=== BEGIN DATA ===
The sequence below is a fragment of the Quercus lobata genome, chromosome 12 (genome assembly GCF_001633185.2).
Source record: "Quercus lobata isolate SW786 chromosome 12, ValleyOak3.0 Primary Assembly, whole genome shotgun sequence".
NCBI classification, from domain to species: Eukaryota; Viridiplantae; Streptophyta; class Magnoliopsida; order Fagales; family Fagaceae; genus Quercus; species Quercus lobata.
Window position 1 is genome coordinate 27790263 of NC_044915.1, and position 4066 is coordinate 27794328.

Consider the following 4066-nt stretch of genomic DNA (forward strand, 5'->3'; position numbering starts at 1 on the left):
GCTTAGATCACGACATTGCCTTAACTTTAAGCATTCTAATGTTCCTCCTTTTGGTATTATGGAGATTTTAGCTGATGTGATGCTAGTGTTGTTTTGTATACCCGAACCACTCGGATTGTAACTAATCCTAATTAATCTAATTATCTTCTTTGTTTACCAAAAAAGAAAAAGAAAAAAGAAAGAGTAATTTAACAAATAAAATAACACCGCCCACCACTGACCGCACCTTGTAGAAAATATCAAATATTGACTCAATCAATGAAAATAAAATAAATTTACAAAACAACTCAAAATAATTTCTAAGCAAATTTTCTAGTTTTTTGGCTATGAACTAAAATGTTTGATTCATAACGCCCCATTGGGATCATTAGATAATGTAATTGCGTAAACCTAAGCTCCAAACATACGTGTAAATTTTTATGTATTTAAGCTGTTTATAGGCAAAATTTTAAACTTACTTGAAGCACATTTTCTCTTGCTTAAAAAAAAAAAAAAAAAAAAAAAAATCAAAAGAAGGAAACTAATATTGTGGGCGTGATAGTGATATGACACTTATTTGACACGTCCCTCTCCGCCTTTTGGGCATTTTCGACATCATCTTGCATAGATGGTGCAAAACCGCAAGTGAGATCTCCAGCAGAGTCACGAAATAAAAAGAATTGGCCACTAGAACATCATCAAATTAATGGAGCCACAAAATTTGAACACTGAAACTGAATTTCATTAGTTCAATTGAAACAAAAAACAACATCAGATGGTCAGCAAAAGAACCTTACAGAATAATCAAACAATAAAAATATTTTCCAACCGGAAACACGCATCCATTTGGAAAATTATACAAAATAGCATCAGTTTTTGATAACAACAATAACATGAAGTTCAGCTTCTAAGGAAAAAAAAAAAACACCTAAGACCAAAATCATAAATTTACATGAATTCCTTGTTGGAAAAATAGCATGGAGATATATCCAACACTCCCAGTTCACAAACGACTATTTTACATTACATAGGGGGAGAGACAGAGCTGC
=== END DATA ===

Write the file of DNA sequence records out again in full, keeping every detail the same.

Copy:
The sequence below is a fragment of the Quercus lobata genome, chromosome 12 (genome assembly GCF_001633185.2).
Source record: "Quercus lobata isolate SW786 chromosome 12, ValleyOak3.0 Primary Assembly, whole genome shotgun sequence".
NCBI classification, from domain to species: Eukaryota; Viridiplantae; Streptophyta; class Magnoliopsida; order Fagales; family Fagaceae; genus Quercus; species Quercus lobata.
Window position 1 is genome coordinate 27790263 of NC_044915.1, and position 4066 is coordinate 27794328.

Consider the following 4066-nt stretch of genomic DNA (forward strand, 5'->3'; position numbering starts at 1 on the left):
GCTTAGATCACGACATTGCCTTAACTTTAAGCATTCTAATGTTCCTCCTTTTGGTATTATGGAGATTTTAGCTGATGTGATGCTAGTGTTGTTTTGTATACCCGAACCACTCGGATTGTAACTAATCCTAATTAATCTAATTATCTTCTTTGTTTACCAAAAAAGAAAAAGAAAAAAGAAAGAGTAATTTAACAAATAAAATAACACCGCCCACCACTGACCGCACCTTGTAGAAAATATCAAATATTGACTCAATCAATGAAAATAAAATAAATTTACAAAACAACTCAAAATAATTTCTAAGCAAATTTTCTAGTTTTTTGGCTATGAACTAAAATGTTTGATTCATAACGCCCCATTGGGATCATTAGATAATGTAATTGCGTAAACCTAAGCTCCAAACATACGTGTAAATTTTTATGTATTTAAGCTGTTTATAGGCAAAATTTTAAACTTACTTGAAGCACATTTTCTCTTGCTTAAAAAAAAAAAAAAAAAAAAAAAAATCAAAAGAAGGAAACTAATATTGTGGGCGTGATAGTGATATGACACTTATTTGACACGTCCCTCTCCGCCTTTTGGGCATTTTCGACATCATCTTGCATAGATGGTGCAAAACCGCAAGTGAGATCTCCAGCAGAGTCACGAAATAAAAAGAATTGGCCACTAGAACATCATCAAATTAATGGAGCCACAAAATTTGAACACTGAAACTGAATTTCATTAGTTCAATTGAAACAAAAAACAACATCAGATGGTCAGCAAAAGAACCTTACAGAATAATCAAACAATAAAAATATTTTCCAACCGGAAACACGCATCCATTTGGAAAATTATACAAAATAGCATCAGTTTTTGATAACAACAATAACATGAAGTTCAGCTTCTAAGGAAAAAAAAAAAACACCTAAGACCAAAATCATAAATTTACATGAATTCCTTGTTGGAAAAATAGCATGGAGATATATCCAACACTCCCAGTTCACAAACGACTATTTTACATTACATAGGGGGAGAGACAGAGCTGC